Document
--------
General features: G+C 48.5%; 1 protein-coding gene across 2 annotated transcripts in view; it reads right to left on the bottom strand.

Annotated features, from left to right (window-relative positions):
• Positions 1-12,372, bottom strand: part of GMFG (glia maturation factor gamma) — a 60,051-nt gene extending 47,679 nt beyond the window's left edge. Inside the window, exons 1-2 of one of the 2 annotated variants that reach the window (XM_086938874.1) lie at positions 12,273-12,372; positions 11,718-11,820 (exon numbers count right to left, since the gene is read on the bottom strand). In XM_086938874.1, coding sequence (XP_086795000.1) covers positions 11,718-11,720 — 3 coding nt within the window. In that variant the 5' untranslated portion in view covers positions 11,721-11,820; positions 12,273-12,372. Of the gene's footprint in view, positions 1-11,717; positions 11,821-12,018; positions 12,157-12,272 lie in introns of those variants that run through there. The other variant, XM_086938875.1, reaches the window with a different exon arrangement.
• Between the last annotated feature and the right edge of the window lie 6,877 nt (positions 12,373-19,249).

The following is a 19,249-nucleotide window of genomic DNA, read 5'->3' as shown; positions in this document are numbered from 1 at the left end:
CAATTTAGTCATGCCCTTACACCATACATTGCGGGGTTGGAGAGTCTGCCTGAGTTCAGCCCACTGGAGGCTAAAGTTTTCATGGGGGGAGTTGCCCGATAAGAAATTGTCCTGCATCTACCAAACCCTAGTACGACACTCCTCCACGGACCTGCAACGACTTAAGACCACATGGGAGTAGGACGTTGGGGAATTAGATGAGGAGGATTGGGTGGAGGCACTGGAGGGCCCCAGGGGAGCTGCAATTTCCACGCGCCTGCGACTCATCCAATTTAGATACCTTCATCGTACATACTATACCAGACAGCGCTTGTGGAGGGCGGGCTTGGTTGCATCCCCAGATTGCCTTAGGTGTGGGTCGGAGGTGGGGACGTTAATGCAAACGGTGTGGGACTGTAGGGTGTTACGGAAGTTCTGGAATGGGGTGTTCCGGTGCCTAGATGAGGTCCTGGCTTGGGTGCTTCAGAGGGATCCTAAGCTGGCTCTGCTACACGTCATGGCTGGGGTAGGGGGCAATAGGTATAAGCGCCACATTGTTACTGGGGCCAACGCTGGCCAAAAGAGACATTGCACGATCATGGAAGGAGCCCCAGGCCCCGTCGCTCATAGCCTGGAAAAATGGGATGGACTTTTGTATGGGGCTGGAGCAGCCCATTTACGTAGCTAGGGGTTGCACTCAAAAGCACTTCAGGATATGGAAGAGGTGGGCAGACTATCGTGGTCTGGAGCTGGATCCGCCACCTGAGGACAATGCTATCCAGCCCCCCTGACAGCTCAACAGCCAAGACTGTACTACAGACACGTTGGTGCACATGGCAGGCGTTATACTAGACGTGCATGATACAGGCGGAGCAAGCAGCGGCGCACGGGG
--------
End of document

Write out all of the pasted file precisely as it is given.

General features: G+C 48.5%; 1 protein-coding gene across 2 annotated transcripts in view; it reads right to left on the bottom strand.

Annotated features, from left to right (window-relative positions):
• Positions 1-12,372, bottom strand: part of GMFG (glia maturation factor gamma) — a 60,051-nt gene extending 47,679 nt beyond the window's left edge. Inside the window, exons 1-2 of one of the 2 annotated variants that reach the window (XM_086938874.1) lie at positions 12,273-12,372; positions 11,718-11,820 (exon numbers count right to left, since the gene is read on the bottom strand). In XM_086938874.1, coding sequence (XP_086795000.1) covers positions 11,718-11,720 — 3 coding nt within the window. In that variant the 5' untranslated portion in view covers positions 11,721-11,820; positions 12,273-12,372. Of the gene's footprint in view, positions 1-11,717; positions 11,821-12,018; positions 12,157-12,272 lie in introns of those variants that run through there. The other variant, XM_086938875.1, reaches the window with a different exon arrangement.
• Between the last annotated feature and the right edge of the window lie 6,877 nt (positions 12,373-19,249).

The following is a 19,249-nucleotide window of genomic DNA, read 5'->3' as shown; positions in this document are numbered from 1 at the left end:
CAATTTAGTCATGCCCTTACACCATACATTGCGGGGTTGGAGAGTCTGCCTGAGTTCAGCCCACTGGAGGCTAAAGTTTTCATGGGGGGAGTTGCCCGATAAGAAATTGTCCTGCATCTACCAAACCCTAGTACGACACTCCTCCACGGACCTGCAACGACTTAAGACCACATGGGAGTAGGACGTTGGGGAATTAGATGAGGAGGATTGGGTGGAGGCACTGGAGGGCCCCAGGGGAGCTGCAATTTCCACGCGCCTGCGACTCATCCAATTTAGATACCTTCATCGTACATACTATACCAGACAGCGCTTGTGGAGGGCGGGCTTGGTTGCATCCCCAGATTGCCTTAGGTGTGGGTCGGAGGTGGGGACGTTAATGCAAACGGTGTGGGACTGTAGGGTGTTACGGAAGTTCTGGAATGGGGTGTTCCGGTGCCTAGATGAGGTCCTGGCTTGGGTGCTTCAGAGGGATCCTAAGCTGGCTCTGCTACACGTCATGGCTGGGGTAGGGGGCAATAGGTATAAGCGCCACATTGTTACTGGGGCCAACGCTGGCCAAAAGAGACATTGCACGATCATGGAAGGAGCCCCAGGCCCCGTCGCTCATAGCCTGGAAAAATGGGATGGACTTTTGTATGGGGCTGGAGCAGCCCATTTACGTAGCTAGGGGTTGCACTCAAAAGCACTTCAGGATATGGAAGAGGTGGGCAGACTATCGTGGTCTGGAGCTGGATCCGCCACCTGAGGACAATGCTATCCAGCCCCCCTGACAGCTCAACAGCCAAGACTGTACTACAGACACGTTGGTGCACATGGCAGGCGTTATACTAGACGTGCATGATACAGGCGGAGCAAGCAGCGGCGCACGGGG